Do you set targets for your business each year?

Targets and goals give us direction and focus. They allow a team to understand the priorities of the business as well as the needs of the leadership team. Do you have a solid plan of attack for growing your business?

Setting targets doesn’t have to be complicated, but it does need some planning and structure to make them achievable. Business development is having the vision and drive to reach a common goal and the best leaders know what they want and how they want to get there. Let’s explore this further.

Where are you now?

A very important part of looking to the future is knowing where you are up to right now. When you set up your business you would have had some plan of what you wanted to achieve. Decisions have been made on the basis of this plan.

How do you report on your progress? Look at any data you have that will tell you where you are up to now. If you can’t work out what you are measuring, then this needs to be addressed as you need to know how to demonstrate progress. ClearPoint Strategy provides some good tips on how to set better goals addressing financial questions, the market and your own business needs.

Goals and targets must be measured

Have you heard of SMART objectives? Specific, measurable, achievable, realistic, and time-bound? Although a little cheesy these are a great way of providing structure to give your plans a fighting chance.

Goals can help a business be bold and daring. They can really drive and challenge you and your team. A goal can be as lofty and ambitious as you want, but it does need to have some structure otherwise it’s just a wish.

What happens if you don’t achieve the targets you set? You have a point of reference which you can evaluate progress. For example, if you set a goal that is to develop 5 new products within 6 months and you only develop 1, you still have a measure for that goal. Why didn’t you develop the other 4 products? Was it better to focus on one rather than managing multiple? The next goal you set should reflect this information as you realised that 5 was not an achievable goal, but perhaps you may set your next goal to be develop 3 new products within 12 months now you have a starting point.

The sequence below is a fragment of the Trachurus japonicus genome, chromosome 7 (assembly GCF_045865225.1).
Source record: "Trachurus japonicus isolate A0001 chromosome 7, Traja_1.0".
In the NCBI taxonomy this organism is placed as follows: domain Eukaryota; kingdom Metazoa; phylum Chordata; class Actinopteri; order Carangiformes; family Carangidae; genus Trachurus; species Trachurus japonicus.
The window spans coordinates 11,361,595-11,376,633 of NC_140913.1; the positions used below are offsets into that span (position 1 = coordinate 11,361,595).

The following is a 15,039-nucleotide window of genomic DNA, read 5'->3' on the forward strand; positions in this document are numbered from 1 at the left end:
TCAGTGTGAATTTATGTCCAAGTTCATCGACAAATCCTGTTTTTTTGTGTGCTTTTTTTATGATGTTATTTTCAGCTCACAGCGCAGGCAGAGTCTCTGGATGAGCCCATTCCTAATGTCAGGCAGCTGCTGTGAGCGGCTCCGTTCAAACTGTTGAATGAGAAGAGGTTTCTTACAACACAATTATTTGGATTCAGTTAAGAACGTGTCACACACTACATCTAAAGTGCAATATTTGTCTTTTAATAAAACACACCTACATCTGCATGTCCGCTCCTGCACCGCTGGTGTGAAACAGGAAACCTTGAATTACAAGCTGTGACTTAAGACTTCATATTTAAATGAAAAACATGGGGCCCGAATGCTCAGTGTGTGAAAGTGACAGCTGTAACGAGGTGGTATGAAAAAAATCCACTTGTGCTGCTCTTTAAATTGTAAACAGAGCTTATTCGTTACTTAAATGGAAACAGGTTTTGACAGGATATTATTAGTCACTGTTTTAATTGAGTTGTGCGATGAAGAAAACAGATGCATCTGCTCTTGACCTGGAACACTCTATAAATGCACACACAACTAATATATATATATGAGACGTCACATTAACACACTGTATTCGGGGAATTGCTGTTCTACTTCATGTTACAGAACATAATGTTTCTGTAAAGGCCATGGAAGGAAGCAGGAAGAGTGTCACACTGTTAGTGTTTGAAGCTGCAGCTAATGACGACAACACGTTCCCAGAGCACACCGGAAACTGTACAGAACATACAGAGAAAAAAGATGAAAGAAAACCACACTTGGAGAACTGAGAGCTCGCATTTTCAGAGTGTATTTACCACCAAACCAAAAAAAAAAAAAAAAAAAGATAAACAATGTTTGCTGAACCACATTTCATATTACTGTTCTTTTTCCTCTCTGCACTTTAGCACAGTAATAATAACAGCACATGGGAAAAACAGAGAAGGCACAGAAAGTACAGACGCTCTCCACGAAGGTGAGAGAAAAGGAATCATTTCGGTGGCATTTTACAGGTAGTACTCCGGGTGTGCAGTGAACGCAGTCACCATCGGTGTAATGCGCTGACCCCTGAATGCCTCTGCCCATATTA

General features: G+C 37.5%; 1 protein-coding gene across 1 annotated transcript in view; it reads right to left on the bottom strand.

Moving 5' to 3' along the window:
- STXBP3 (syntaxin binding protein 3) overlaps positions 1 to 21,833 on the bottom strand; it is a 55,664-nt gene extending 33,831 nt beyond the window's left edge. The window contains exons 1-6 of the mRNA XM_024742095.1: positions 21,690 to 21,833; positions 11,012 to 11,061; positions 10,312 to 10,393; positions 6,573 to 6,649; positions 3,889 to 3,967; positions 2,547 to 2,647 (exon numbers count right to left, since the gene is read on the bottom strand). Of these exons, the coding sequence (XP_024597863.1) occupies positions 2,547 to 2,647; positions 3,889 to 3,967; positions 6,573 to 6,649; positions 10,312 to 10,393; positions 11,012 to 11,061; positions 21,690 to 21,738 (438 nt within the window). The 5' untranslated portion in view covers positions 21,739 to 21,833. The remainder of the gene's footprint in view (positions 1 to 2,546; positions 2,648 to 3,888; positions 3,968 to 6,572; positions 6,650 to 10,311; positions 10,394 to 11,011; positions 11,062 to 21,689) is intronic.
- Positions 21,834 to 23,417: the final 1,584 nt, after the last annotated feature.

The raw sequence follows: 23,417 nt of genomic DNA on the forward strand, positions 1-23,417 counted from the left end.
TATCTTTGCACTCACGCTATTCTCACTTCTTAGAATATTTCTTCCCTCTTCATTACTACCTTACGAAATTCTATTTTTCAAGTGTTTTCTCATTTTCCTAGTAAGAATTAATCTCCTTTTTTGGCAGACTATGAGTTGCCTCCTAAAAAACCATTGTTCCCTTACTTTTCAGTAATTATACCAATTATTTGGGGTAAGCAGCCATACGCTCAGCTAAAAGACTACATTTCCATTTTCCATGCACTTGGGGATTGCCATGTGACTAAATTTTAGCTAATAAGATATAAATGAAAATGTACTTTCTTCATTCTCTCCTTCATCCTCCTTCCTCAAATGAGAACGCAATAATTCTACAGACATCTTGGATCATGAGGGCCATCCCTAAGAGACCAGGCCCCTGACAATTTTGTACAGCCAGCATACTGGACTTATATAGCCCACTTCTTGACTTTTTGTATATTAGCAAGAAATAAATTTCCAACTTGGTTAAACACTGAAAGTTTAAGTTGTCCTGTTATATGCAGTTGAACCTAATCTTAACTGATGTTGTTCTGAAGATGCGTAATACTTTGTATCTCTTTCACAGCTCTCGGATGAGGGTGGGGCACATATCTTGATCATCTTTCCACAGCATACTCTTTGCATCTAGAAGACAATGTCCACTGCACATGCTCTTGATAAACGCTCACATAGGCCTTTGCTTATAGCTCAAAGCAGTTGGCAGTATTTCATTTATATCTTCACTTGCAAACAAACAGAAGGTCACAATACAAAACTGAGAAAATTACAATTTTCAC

Targets should motivate and inspire, so although you could set a very challenging plan, remember to be realistic about it. Using the example above (and more here from, if you create a plan that expects people to work ridiculous hours in order to achieve the goal, chances are you’re setting yourself up for failure at the outset.

Where are you going?

Go back to the mission and vision of your business. What did you set out to do? Are you still on track or did you change your strategy? Generally, your mission and vision will not change – they are dreams with which guide you on your journey. Your goals, however, give you the strategic direction and these will change.

If you work in time-sensitive markets, you know that you are going to be bound by deadlines. Your strategy will be based on criteria that need to reflect current indicators of your life and business helping you to make informed decisions – 2020 really showed us that businesses need to be able to adapt or they may not exist.

Make sure you support your targets

What’s the point of setting goals if you don’t then focus on them? You are the ambassador for your targets so make sure you know what you’re trying to achieve, as well as encourage others to work towards them. If you’re the only one in your team that believes in what you’re trying to do then you’re not going to get very far.